"Whatever his motives, Rosen’s career in Syria shows how foreign policy works in the 21st century. The shapers of world events often hold no official portfolio, operating through channels that even those inside of government can’t always see or understand. Policy inputs originate far beyond any knowable org chart, and they result from furtive negotiations of access whose true parameters are unknown to all but the required few. At times, policy can resemble a kind of freelance spycraft by which decision-makers on multiple continents find and activate Rosen-like figures who are unencumbered by employment with any publicly accountable organization.
At that rare Moscow appearance, Rosen took some shots at the Assad regime, calling it “feudal” and “incompetent.” When he began criticizing Assad for lacking a post-conflict reconstruction strategy, Bouthaina Shabaan, the Assad regime’s longtime liaison to the Western press, walked out of the speech in dismay. According to attendees, Rosen did not seem perturbed.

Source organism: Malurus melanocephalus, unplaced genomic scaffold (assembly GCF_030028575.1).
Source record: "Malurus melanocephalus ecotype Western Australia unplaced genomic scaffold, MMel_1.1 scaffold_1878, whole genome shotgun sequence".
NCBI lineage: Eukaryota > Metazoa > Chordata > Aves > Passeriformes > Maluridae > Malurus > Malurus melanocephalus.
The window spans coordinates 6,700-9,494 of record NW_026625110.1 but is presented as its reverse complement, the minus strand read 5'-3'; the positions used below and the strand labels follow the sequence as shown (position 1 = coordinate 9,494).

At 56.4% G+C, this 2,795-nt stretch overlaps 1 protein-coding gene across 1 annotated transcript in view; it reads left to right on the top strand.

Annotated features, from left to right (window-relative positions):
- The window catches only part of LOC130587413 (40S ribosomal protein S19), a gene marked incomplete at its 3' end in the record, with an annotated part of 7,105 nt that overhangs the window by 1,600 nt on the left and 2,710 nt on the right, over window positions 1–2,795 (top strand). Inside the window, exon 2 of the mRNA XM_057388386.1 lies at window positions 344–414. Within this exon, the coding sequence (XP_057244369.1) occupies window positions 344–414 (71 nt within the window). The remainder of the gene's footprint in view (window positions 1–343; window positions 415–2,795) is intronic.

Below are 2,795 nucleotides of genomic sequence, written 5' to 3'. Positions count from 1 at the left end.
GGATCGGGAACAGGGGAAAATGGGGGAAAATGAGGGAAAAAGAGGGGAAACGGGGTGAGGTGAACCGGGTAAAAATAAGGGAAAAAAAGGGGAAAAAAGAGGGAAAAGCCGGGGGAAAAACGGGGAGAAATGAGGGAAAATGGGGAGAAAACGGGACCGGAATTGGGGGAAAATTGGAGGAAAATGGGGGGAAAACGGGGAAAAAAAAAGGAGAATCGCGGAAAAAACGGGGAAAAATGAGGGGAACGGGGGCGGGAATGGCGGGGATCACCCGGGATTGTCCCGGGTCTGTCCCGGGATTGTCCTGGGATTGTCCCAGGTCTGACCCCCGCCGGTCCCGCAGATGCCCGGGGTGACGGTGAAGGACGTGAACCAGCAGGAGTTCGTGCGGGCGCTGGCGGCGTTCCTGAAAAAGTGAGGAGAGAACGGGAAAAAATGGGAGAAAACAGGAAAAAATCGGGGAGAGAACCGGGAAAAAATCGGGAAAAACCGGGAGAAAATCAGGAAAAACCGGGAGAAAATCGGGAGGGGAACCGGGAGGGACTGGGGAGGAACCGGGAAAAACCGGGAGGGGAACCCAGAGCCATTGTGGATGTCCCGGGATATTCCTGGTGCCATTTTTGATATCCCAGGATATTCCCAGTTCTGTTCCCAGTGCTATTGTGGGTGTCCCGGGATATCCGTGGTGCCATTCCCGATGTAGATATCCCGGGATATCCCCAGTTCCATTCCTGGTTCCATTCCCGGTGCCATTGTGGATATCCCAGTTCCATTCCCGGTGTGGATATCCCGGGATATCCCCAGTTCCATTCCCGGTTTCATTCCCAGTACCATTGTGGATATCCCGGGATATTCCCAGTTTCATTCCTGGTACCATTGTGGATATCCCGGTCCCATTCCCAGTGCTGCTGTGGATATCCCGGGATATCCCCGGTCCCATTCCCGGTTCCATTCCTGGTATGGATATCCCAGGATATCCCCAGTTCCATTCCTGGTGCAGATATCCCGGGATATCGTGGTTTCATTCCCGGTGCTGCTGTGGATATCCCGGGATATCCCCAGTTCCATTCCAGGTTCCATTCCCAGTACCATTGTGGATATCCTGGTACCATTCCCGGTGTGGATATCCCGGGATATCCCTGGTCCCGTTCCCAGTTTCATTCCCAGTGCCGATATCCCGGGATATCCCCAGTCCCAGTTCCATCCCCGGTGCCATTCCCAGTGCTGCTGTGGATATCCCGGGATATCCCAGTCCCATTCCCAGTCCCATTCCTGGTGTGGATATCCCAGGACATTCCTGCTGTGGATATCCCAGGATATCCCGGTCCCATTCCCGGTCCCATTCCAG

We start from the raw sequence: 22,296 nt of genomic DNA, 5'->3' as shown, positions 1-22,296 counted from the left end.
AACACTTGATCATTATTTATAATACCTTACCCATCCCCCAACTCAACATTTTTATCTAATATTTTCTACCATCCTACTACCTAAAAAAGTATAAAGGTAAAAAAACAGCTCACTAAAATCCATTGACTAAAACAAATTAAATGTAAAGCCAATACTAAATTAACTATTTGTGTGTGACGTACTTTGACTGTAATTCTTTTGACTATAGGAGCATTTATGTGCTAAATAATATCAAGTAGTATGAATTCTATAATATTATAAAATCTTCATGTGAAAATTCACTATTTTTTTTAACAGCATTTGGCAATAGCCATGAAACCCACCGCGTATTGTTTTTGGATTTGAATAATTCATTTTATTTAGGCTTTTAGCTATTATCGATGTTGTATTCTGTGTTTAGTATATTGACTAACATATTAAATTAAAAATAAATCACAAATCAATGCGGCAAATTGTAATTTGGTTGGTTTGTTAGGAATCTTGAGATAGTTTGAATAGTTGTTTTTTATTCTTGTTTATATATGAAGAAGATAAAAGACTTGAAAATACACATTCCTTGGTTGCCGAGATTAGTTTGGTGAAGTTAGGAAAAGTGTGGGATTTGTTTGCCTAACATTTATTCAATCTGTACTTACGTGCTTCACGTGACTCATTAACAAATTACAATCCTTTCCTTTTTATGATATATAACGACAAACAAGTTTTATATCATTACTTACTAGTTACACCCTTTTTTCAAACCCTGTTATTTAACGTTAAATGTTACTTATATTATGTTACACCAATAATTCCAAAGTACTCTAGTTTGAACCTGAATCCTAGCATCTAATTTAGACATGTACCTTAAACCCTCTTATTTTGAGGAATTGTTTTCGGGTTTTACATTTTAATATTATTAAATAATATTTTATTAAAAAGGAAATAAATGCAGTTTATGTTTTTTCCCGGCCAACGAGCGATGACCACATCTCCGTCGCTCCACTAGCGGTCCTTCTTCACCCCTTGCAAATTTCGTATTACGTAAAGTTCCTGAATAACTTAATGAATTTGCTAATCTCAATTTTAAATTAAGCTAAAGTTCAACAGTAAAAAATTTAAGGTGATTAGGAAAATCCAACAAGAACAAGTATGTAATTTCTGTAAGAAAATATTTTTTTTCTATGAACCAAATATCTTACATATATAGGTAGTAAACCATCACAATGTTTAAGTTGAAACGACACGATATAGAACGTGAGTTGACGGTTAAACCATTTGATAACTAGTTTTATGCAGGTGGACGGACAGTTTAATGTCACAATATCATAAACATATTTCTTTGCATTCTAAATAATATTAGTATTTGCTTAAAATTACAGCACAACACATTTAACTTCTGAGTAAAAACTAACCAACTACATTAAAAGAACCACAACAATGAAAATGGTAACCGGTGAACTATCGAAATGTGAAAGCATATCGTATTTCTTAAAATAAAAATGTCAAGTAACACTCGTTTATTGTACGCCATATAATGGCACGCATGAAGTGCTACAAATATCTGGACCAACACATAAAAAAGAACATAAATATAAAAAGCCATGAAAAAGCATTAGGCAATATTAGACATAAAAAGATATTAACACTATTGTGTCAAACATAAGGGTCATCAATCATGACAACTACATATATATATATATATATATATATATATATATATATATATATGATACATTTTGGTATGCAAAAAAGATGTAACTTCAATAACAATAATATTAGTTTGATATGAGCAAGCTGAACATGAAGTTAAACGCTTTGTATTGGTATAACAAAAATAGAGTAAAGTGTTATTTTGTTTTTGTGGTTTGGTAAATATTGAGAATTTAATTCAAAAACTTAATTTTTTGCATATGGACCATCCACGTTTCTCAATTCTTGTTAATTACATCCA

“Look, the people Nir interacts with are much higher than Bouthaina,” says Randa Slim, the director of conflict resolution at the Middle East Institute and someone who attended the talk. “She is a political, civilized figure of the regime, and the people Nir interacts with are the ugliest security and intelligence people.”
Some of the most brutal and powerful officials in Damascus apparently saw Nir Rosen as a useful instrument. The question is why—and for what?"
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